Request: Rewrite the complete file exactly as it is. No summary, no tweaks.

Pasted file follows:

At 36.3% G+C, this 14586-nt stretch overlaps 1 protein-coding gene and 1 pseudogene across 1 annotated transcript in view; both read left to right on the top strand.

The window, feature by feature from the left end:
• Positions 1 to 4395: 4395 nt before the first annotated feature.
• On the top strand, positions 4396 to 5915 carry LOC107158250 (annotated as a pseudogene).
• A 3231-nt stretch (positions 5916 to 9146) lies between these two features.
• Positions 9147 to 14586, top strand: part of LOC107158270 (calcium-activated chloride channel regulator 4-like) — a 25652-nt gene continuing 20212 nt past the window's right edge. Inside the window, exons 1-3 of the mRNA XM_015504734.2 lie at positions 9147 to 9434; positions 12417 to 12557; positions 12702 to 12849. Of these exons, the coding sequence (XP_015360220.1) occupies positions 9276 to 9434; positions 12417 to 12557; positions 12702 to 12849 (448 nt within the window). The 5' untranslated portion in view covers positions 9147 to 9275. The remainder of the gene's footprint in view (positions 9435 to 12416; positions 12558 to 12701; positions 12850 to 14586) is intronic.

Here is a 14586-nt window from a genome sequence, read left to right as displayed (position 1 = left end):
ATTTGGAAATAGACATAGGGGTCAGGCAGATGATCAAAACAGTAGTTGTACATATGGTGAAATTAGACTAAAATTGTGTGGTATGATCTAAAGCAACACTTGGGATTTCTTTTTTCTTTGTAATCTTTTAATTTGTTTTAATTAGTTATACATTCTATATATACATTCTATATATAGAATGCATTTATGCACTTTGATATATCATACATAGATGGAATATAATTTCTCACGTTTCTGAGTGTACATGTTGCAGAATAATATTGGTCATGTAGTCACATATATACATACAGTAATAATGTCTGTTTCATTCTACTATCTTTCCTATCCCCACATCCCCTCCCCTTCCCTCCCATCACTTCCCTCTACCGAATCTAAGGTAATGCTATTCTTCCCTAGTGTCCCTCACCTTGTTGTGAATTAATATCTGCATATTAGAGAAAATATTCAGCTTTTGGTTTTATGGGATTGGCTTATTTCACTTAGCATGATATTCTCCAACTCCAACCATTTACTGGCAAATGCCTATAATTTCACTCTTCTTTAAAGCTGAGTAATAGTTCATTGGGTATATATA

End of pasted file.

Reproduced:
At 36.3% G+C, this 14586-nt stretch overlaps 1 protein-coding gene and 1 pseudogene across 1 annotated transcript in view; both read left to right on the top strand.

The window, feature by feature from the left end:
• Positions 1 to 4395: 4395 nt before the first annotated feature.
• On the top strand, positions 4396 to 5915 carry LOC107158250 (annotated as a pseudogene).
• A 3231-nt stretch (positions 5916 to 9146) lies between these two features.
• Positions 9147 to 14586, top strand: part of LOC107158270 (calcium-activated chloride channel regulator 4-like) — a 25652-nt gene continuing 20212 nt past the window's right edge. Inside the window, exons 1-3 of the mRNA XM_015504734.2 lie at positions 9147 to 9434; positions 12417 to 12557; positions 12702 to 12849. Of these exons, the coding sequence (XP_015360220.1) occupies positions 9276 to 9434; positions 12417 to 12557; positions 12702 to 12849 (448 nt within the window). The 5' untranslated portion in view covers positions 9147 to 9275. The remainder of the gene's footprint in view (positions 9435 to 12416; positions 12558 to 12701; positions 12850 to 14586) is intronic.

Here is a 14586-nt window from a genome sequence, read left to right as displayed (position 1 = left end):
ATTTGGAAATAGACATAGGGGTCAGGCAGATGATCAAAACAGTAGTTGTACATATGGTGAAATTAGACTAAAATTGTGTGGTATGATCTAAAGCAACACTTGGGATTTCTTTTTTCTTTGTAATCTTTTAATTTGTTTTAATTAGTTATACATTCTATATATACATTCTATATATAGAATGCATTTATGCACTTTGATATATCATACATAGATGGAATATAATTTCTCACGTTTCTGAGTGTACATGTTGCAGAATAATATTGGTCATGTAGTCACATATATACATACAGTAATAATGTCTGTTTCATTCTACTATCTTTCCTATCCCCACATCCCCTCCCCTTCCCTCCCATCACTTCCCTCTACCGAATCTAAGGTAATGCTATTCTTCCCTAGTGTCCCTCACCTTGTTGTGAATTAATATCTGCATATTAGAGAAAATATTCAGCTTTTGGTTTTATGGGATTGGCTTATTTCACTTAGCATGATATTCTCCAACTCCAACCATTTACTGGCAAATGCCTATAATTTCACTCTTCTTTAAAGCTGAGTAATAGTTCATTGGGTATATATA